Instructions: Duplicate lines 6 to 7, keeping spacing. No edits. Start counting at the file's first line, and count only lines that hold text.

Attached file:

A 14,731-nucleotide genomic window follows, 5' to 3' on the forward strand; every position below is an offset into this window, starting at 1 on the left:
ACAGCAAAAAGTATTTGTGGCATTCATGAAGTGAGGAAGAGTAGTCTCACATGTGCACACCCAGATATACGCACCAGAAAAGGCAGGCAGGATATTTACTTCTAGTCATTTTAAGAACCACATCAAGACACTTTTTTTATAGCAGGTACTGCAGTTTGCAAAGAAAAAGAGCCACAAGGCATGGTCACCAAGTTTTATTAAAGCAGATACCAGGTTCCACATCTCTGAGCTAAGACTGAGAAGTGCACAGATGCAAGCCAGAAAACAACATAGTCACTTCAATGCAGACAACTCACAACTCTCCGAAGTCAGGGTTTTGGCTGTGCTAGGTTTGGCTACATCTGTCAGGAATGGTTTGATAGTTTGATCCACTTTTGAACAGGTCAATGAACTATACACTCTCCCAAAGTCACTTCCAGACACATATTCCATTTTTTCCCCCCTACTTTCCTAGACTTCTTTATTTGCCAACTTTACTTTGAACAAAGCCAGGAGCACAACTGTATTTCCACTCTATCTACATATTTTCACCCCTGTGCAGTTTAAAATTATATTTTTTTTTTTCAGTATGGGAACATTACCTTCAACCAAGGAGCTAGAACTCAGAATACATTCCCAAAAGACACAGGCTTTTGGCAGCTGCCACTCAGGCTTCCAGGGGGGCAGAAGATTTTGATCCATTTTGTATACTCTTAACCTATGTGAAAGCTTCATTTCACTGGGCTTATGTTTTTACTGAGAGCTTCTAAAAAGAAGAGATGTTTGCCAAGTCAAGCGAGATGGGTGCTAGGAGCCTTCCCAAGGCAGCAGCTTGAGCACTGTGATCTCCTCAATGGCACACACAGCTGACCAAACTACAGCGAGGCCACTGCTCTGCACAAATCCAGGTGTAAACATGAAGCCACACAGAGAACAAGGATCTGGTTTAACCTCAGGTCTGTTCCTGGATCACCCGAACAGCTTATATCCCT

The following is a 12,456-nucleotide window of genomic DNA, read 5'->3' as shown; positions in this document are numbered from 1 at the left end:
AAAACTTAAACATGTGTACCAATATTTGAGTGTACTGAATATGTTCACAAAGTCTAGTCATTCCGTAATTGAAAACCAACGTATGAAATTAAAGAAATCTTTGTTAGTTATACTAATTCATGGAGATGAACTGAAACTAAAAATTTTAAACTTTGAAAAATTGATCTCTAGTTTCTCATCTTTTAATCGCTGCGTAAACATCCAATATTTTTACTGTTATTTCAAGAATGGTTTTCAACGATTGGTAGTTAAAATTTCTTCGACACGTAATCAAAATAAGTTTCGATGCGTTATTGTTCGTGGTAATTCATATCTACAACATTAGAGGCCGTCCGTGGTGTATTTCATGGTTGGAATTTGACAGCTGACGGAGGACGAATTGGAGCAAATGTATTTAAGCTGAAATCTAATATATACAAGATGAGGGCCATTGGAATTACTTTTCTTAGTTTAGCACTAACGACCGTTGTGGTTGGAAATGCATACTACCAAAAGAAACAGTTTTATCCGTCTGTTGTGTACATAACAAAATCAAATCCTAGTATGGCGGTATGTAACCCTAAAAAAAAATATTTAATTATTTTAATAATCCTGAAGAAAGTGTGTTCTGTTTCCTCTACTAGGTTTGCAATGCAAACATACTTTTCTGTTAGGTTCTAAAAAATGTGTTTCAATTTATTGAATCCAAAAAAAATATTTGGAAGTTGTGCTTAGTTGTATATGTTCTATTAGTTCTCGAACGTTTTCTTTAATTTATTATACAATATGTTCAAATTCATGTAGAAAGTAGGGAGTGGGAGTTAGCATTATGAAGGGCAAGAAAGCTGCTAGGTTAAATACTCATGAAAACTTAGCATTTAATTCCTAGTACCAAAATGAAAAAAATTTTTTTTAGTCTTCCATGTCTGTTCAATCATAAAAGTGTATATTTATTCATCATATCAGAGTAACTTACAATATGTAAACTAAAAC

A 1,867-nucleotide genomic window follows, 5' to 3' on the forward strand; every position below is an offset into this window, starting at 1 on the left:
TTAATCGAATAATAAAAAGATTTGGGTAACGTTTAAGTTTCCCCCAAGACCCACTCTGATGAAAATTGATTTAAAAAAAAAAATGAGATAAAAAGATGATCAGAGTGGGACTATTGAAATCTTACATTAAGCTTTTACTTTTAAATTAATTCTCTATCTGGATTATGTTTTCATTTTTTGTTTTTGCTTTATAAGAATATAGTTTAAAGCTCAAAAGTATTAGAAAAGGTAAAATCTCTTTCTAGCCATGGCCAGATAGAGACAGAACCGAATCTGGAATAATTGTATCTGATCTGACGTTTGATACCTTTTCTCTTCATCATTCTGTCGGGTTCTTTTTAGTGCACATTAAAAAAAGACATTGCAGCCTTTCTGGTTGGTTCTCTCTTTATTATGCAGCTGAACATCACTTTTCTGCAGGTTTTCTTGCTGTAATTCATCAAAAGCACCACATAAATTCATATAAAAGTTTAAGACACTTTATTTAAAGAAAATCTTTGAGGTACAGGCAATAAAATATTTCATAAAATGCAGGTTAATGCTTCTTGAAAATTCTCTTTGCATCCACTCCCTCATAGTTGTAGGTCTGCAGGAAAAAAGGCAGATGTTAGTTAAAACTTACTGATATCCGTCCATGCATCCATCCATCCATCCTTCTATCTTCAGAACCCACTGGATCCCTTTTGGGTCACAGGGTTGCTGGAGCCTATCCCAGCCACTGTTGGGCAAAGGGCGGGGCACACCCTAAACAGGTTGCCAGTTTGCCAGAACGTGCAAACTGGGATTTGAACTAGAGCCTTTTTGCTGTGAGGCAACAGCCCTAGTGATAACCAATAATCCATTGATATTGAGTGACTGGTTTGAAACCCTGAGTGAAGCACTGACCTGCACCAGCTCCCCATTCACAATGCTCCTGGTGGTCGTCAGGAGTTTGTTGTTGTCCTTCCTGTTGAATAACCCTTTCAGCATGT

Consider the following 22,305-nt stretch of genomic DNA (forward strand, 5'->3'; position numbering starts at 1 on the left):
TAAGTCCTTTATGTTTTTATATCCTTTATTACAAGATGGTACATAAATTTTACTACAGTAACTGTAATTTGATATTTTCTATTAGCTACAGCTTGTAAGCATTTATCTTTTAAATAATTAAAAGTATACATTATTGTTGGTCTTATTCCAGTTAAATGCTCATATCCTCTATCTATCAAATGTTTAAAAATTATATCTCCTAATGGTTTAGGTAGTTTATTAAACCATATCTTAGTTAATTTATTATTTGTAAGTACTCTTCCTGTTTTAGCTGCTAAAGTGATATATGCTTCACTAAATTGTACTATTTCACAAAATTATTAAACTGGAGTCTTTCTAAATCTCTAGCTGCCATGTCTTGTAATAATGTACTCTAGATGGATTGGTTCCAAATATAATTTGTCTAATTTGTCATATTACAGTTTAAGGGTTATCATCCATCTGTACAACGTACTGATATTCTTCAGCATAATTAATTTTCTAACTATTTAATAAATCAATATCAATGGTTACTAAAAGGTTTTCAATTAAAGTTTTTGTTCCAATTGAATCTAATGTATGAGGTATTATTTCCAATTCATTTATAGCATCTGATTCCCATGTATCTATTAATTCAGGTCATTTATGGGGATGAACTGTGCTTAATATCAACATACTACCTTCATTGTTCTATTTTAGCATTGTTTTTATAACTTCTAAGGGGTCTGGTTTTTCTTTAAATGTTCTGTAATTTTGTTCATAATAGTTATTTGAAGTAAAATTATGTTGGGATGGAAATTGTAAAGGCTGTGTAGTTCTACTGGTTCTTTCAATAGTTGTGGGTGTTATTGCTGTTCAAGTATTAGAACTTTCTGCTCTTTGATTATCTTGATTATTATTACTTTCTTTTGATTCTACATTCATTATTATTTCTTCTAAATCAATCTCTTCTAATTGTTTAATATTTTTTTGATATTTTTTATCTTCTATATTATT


TTAATCGAATAATAAAAAGATTTGGGTAACGTTTAAGTTTCCCCCAAGACCCACTCTGATGAAAATTGATTTAAAAAAAAAAATGAGATAAAAAGATGATCAGAGTGGGACTATTGAAATCTTACATTAAGCTTTTACTTTTAAATTAATTCTCTATCTGGATTATGTTTTCATTTTTTGTTTTTGCTTTATAAGAATATAGTTTAAAGCTCAAAAGTATTAGAAAAGGTAAAATCTCTTTCTAGCCATGGCCAGATAGAGACAGAACCGAATCTGGAATAATTGTATCTGATCTGACGTTTGATACCTTTTCTCTTCATCATTCTGTCGGGTTCTTTTTAGTGCACATTAAAAAAAGACATTGCAGCCTTTCTGGTTGGTTCTCTCTTTATTATGCAGCTGAACATCACTTTTCTGCAGGTTTTCTTGCTGTAATTCATCAAAAGCACCACATAAATTCATATAAAAGTTTAAGACACTTTATTTAAAGAAAATCTTTGAGGTACAGGCAATAAAATATTTCATAAAATGCAGGTTAATGCTTCTTGAAAATTCTCTTTGCATCCACTCCCTCATAGTTGTAGGTCTGCAGGAAAAAAGGCAGATGTTAGTTAAAACTTACTGATATCCGTCCATGCATCCATCCATCCATCCTTCTATCTTCAGAACCCACTGGATCCCTTTTGGGTCACAGGGTTGCTGGAGCCTATCCCAGCCACTGTTGGGCAAAGGGCGGGGCACACCCTAAACAGGTTGCCAGTTTGCCAGAACGTGCAAACTGGGATTTGAACTAGAGCCTTTTTGCTGTGAGGCAACAGCCCTAGTGATAACCAATAATCCATTGATATTGAGTGACTGGTTTGAAACCCTGAGTGAAGCACTGACCTGCACCAGCTCCCCATTCACAATGCTCCTGGTGGTCGTCAGGAGTTTGTTGTTGTCCTTCCTGTTGAATAACCCTTTCAGCATGT

Consider the following 22,305-nt stretch of genomic DNA (forward strand, 5'->3'; position numbering starts at 1 on the left):